The final band on Saturday was Pearl and the Beard from Brooklyn, NY in Jesse Auditorium. They were fabulous. A three piece with guitar, snare drum (and other assorted instruments, including a kazoo) and a stand up cello. Their harmonies were beautiful. They filled the auditorium with their prescence and sound. They were infectious and fun. All three people took turns singing lead and every few songs they had a violinist come out and play with them. I would love to see them again! They got their tip money and someone else's when the hat came around.

Sunday morning, 9:30 am. Nick Jaina, Portland, Oregon According to Paul Sturtz he saw Nick in Portland and knew he had to play True/False. At this point I feel I can say that Paul and I do not have the same taste in music. It was early, it was a large hall, Nick was flat, Nick didn't seem excited or at a minimum happy to be there. He introduced himself and ignored his band members. Then he introduced himself again later in the set and said, "This is my band." Nice. The girl-child and I were sitting there and saw the tip hat going around. After sitting through this I felt even more guilty for not giving to Richard the Lionhearted. Girl and I talked and decided to give Nick a tip. I got out a piece of paper and she wrote a "tip" that went something like this: "Dear Nick Jaina, This tip is of the "underwear first, then pants" variety. Introduce your band and give them props. It's a nice thing to do. Yours constructively, girl-child and Midwest Muse". After the movie we get Nick Jaina again (we spent the entire day at Jesse) and he introduced his band. Once, but still...Hello, Max and Macon! Nick can be taught! Yay!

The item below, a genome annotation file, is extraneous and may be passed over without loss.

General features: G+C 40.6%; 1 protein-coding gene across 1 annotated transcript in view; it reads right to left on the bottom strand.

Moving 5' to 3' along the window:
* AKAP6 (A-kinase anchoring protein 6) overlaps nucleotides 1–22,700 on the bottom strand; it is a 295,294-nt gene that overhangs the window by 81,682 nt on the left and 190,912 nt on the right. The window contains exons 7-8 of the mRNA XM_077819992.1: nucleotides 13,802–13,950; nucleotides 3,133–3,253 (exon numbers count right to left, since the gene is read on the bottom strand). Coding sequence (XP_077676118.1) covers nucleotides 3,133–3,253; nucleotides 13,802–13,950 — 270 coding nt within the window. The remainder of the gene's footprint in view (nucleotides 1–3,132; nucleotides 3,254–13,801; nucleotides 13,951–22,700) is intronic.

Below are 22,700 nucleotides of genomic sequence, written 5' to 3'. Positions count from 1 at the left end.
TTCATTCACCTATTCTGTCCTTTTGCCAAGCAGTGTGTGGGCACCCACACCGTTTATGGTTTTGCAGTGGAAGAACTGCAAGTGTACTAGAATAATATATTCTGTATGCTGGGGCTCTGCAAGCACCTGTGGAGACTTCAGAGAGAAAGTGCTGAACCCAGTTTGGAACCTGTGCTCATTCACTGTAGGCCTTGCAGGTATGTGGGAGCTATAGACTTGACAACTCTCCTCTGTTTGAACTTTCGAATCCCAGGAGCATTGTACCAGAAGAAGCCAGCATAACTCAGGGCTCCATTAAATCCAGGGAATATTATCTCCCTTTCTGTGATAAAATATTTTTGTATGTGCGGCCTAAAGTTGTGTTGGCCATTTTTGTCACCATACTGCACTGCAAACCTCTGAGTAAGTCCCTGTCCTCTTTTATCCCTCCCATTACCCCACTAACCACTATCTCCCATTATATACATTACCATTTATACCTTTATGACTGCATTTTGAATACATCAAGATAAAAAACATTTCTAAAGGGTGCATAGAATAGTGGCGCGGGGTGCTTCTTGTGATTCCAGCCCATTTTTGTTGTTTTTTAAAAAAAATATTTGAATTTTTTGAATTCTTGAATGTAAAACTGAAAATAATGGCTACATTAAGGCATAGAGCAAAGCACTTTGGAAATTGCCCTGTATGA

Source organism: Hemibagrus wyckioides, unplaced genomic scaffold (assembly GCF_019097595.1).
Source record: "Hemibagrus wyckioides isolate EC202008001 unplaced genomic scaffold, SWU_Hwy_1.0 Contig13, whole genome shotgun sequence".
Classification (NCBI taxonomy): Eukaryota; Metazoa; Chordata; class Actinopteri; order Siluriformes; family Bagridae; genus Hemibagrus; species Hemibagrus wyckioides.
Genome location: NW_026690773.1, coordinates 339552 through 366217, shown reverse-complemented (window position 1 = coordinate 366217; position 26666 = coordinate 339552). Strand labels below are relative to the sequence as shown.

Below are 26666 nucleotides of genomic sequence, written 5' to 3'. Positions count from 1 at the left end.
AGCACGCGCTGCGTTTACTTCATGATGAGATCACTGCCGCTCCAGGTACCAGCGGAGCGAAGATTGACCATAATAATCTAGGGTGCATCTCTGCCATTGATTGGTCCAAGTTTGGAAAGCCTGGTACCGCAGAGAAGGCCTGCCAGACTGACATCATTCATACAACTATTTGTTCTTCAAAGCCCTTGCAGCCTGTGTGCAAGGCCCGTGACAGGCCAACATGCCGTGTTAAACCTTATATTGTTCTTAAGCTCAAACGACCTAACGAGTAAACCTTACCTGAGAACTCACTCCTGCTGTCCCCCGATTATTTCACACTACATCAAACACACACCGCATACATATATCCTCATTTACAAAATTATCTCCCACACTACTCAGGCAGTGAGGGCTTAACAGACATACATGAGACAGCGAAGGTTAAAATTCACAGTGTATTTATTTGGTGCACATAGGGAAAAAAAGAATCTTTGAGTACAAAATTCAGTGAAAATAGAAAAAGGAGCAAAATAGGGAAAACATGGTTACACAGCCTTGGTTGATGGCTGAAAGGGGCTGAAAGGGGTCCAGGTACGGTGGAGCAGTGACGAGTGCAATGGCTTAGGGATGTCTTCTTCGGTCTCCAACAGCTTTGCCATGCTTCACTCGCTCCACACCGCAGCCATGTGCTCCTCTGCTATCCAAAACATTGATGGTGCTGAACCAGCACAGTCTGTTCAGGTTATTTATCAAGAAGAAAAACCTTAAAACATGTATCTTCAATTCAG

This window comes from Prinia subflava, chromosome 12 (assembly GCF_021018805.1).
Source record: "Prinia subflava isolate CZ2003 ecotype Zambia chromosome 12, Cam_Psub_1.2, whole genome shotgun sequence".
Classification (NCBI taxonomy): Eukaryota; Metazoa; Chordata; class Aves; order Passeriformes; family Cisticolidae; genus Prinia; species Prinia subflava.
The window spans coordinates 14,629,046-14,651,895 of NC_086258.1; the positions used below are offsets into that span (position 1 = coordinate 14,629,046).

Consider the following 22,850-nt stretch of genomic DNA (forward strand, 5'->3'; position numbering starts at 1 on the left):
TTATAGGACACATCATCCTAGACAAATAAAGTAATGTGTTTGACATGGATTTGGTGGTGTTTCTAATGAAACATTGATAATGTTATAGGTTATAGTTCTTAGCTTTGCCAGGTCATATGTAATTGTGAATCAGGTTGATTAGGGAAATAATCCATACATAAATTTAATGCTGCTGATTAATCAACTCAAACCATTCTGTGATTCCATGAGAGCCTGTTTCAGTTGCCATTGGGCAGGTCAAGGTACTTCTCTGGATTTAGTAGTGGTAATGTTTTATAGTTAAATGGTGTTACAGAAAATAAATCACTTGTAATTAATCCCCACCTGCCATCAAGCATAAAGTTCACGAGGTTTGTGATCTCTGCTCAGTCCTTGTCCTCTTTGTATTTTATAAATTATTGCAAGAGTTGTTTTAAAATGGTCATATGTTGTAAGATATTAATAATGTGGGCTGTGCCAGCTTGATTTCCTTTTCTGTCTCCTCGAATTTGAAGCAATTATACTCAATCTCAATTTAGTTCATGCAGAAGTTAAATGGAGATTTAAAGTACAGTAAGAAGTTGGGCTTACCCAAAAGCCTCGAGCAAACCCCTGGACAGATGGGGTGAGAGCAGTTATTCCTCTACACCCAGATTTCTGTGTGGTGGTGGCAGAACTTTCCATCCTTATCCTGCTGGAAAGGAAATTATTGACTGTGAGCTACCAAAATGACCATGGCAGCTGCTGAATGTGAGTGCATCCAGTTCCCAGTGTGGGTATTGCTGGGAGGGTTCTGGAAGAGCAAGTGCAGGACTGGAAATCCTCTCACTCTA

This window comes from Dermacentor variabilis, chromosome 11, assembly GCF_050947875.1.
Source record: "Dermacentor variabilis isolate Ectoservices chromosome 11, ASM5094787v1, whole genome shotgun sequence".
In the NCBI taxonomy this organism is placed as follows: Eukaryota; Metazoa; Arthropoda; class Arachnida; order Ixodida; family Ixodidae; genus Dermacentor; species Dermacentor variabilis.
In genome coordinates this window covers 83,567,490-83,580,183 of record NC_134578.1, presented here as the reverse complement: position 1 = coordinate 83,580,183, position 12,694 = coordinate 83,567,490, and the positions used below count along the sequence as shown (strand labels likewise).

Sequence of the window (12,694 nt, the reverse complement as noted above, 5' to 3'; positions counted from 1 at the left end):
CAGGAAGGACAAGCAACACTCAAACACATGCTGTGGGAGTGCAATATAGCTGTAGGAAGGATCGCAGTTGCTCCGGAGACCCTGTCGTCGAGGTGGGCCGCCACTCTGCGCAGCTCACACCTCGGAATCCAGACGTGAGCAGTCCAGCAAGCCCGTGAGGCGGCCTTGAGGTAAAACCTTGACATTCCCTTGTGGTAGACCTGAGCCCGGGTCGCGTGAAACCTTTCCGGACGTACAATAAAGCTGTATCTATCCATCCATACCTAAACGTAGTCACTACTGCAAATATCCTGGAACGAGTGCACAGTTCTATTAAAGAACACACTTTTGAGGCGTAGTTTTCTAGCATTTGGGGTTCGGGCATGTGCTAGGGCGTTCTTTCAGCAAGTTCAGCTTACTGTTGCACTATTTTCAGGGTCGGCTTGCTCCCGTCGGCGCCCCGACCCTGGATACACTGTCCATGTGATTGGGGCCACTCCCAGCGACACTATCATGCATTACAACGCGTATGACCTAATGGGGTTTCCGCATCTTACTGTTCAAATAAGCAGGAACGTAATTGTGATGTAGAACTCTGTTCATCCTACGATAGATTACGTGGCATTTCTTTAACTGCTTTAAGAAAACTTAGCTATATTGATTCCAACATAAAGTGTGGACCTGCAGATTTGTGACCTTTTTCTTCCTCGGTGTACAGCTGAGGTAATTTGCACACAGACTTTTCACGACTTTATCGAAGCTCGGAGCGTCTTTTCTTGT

Sunday evening, Run-On Sentence, also from Portland, Oregon . There isn't much I can tell you about them, they had the unfortunate luck of being the band that had to play before the big closing night movie, so they couldn't hardly be heard. I think they might be a pretty good five piece and their lead singer must hold Ronnie Van Zandt as a fashion icon if his outfit and beard was anything to go by. In the lobby, we heard Bramble (very good) and Why Are We Building Such a Big Ship? (also good, although the bigger question is why do you have such a long name?)

That's my musical review. I hope to get to the movies soon. You can find out more about the bands at

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true/false, busking, music, tips, movies

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I like your daughter's tip.
We had fun, except I realized she can spell worth a darn.